Pronunciation Adjective

sick (comparative sicker, superlative sickest)

  1. Having an urge to vomit.
    Synonyms: nauseated
  2. (chiefly, American) In poor health.
    She was sick all day with the flu.
    Synonyms: ill, not well, poorly, sickly, unwell
    Antonyms: fit, healthy, well
  3. (colloquial) Mentally unstable, disturbed.
    Synonyms: disturbed, twisted, warped
  4. (colloquial) In bad taste.
    That's a sick joke.
  5. Tired of or annoyed by something.
    I've heard that song on the radio so many times that I'm starting to get sick of it.
  6. (slang) Very good, excellent, awesome, badass.
    This tune is sick.
    Dude, this car's got a sick subwoofer!
    Synonyms: rad, wicked
    Antonyms: crap, naff, uncool
  7. In poor condition.
    sick building syndrome; my car is looking pretty sick; my job prospects are pretty sick
  8. (agriculture) Failing to sustain adequate harvests of crop, usually specified.
Synonyms Translations Translations Translations
  • French: malade
  • Russian: больно́й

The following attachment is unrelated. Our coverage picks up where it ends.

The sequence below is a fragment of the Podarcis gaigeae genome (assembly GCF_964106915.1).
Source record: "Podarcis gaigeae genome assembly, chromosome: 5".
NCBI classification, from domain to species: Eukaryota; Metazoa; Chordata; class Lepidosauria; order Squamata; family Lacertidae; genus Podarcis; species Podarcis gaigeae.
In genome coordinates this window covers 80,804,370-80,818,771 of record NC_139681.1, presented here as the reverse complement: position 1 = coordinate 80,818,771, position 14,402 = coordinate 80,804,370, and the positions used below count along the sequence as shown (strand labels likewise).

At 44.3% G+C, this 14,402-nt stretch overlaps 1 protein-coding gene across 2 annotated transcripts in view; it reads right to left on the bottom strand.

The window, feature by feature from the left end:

Translations Noun

sick (uncountable)

  1. Sick people in general as a group.
    We have to cure the sick.
  2. (British, AU, colloquial) vomit.
    He lay there in a pool of his own sick.
Synonyms Translations Translations
  • German: Kotze
  • Russian: блево́та

sick (sicks, present participle sicking; past and past participle sicked)

  1. To vomit.
    I woke up at 4 am and sicked on the floor.
  2. (obsolete, intransitive) To fall sick; to sicken.
    • circa 1598, William Shakespeare, King Henry IV, part 2:
      Our great-grandsire, Edward, sick'd and died.

sick (sicks, present participle sicking; past and past participle sicked)

  1. (rare) Alternative spelling of sic
    • 1920, James Oliver Curwood, "Back to God's Country"
      "Wapi," she almost screamed, "go back! Sick 'em, Wapi—sick 'em—sick 'em—sick 'em!"
    • 1938, Eugene Gay-Tifft, translator, The Saga of Frank Dover by Johannes Buchholtz, 2005 Kessinger Publishing edition, ISBN 141915222X, page 125,
      When we were at work swabbing the deck, necessarily barelegged, Pelle would sick the dog on us; and it was an endless source of pleasure to him when the dog succeeded in fastening its teeth in our legs and making the blood run down our ankles.
    • 1957, J. D. Salinger, "Zooey", in, 1961, Franny and Zooey, 1991 LB Books edition, page 154,
      " just something God sicks on people who have the gall to accuse Him of having created an ugly world."
    • 2001 (publication date), Anna Heilman, Never Far Away: The Auschwitz Chronicles of Anna Heilman, University of Calgary Press, ISBN 1552380408, page 82,
      Now they find a new entertainment: they sick the dog on us.

This text is extracted from the Wiktionary and it is available under the CC BY-SA 3.0 license | Terms and conditions | Privacy policy 0.007
Offline English dictionary